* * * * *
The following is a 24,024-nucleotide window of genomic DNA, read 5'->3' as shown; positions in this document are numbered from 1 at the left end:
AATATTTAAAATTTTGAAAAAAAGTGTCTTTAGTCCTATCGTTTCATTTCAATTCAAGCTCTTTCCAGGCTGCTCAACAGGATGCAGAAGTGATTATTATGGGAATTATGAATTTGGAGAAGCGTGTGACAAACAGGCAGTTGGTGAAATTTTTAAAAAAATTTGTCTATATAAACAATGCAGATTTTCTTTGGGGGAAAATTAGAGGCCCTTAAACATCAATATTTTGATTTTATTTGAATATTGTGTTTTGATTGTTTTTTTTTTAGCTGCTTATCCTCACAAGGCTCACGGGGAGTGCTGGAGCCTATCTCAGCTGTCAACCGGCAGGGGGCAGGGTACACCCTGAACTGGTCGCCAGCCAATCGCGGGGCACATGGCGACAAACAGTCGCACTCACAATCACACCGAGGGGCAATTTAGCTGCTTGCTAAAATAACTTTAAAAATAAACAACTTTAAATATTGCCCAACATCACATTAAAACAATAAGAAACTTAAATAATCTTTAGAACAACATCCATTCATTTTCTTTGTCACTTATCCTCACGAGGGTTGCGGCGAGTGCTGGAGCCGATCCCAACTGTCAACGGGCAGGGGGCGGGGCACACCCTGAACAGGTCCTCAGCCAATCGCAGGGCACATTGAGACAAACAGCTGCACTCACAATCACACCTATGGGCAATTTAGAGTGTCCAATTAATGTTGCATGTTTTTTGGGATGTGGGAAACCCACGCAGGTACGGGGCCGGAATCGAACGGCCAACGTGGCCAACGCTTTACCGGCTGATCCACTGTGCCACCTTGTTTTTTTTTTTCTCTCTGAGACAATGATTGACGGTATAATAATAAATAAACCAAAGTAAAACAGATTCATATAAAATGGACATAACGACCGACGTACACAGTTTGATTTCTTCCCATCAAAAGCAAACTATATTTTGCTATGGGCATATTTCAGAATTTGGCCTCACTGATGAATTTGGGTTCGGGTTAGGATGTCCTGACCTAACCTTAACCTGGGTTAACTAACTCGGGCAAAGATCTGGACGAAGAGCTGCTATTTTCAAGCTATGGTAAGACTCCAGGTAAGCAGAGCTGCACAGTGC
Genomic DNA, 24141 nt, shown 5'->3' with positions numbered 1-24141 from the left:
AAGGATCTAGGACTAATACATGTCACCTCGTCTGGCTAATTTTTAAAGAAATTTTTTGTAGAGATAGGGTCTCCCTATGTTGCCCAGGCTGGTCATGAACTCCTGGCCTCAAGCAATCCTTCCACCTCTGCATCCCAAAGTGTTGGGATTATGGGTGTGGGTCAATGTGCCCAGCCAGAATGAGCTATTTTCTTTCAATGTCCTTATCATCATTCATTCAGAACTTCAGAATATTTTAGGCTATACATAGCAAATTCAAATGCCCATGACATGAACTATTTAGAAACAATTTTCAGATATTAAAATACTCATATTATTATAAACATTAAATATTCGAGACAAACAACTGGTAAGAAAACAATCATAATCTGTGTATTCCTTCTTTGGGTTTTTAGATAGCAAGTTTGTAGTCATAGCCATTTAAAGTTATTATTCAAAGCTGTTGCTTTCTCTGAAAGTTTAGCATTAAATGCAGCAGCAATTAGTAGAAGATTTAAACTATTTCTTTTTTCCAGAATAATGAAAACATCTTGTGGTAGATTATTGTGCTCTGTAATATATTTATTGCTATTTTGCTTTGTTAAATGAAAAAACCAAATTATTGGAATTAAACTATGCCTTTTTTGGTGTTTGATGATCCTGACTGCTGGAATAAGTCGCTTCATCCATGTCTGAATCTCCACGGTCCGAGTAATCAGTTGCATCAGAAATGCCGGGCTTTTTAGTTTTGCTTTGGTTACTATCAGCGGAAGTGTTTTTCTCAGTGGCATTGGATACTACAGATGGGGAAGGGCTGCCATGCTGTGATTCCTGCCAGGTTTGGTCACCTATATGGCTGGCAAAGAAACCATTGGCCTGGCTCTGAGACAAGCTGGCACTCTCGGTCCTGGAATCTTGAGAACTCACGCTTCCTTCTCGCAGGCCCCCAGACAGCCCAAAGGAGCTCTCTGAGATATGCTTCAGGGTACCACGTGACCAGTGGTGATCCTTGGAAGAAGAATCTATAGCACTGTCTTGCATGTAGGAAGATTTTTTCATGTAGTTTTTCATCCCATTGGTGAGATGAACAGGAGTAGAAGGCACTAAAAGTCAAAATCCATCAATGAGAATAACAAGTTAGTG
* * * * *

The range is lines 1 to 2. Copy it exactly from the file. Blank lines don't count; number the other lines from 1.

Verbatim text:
The following is a 24,024-nucleotide window of genomic DNA, read 5'->3' as shown; positions in this document are numbered from 1 at the left end:
AATATTTAAAATTTTGAAAAAAAGTGTCTTTAGTCCTATCGTTTCATTTCAATTCAAGCTCTTTCCAGGCTGCTCAACAGGATGCAGAAGTGATTATTATGGGAATTATGAATTTGGAGAAGCGTGTGACAAACAGGCAGTTGGTGAAATTTTTAAAAAAATTTGTCTATATAAACAATGCAGATTTTCTTTGGGGGAAAATTAGAGGCCCTTAAACATCAATATTTTGATTTTATTTGAATATTGTGTTTTGATTGTTTTTTTTTTAGCTGCTTATCCTCACAAGGCTCACGGGGAGTGCTGGAGCCTATCTCAGCTGTCAACCGGCAGGGGGCAGGGTACACCCTGAACTGGTCGCCAGCCAATCGCGGGGCACATGGCGACAAACAGTCGCACTCACAATCACACCGAGGGGCAATTTAGCTGCTTGCTAAAATAACTTTAAAAATAAACAACTTTAAATATTGCCCAACATCACATTAAAACAATAAGAAACTTAAATAATCTTTAGAACAACATCCATTCATTTTCTTTGTCACTTATCCTCACGAGGGTTGCGGCGAGTGCTGGAGCCGATCCCAACTGTCAACGGGCAGGGGGCGGGGCACACCCTGAACAGGTCCTCAGCCAATCGCAGGGCACATTGAGACAAACAGCTGCACTCACAATCACACCTATGGGCAATTTAGAGTGTCCAATTAATGTTGCATGTTTTTTGGGATGTGGGAAACCCACGCAGGTACGGGGCCGGAATCGAACGGCCAACGTGGCCAACGCTTTACCGGCTGATCCACTGTGCCACCTTGTTTTTTTTTTTCTCTCTGAGACAATGATTGACGGTATAATAATAAATAAACCAAAGTAAAACAGATTCATATAAAATGGACATAACGACCGACGTACACAGTTTGATTTCTTCCCATCAAAAGCAAACTATATTTTGCTATGGGCATATTTCAGAATTTGGCCTCACTGATGAATTTGGGTTCGGGTTAGGATGTCCTGACCTAACCTTAACCTGGGTTAACTAACTCGGGCAAAGATCTGGACGAAGAGCTGCTATTTTCAAGCTATGGTAAGACTCCAGGTAAGCAGAGCTGCACAGTGC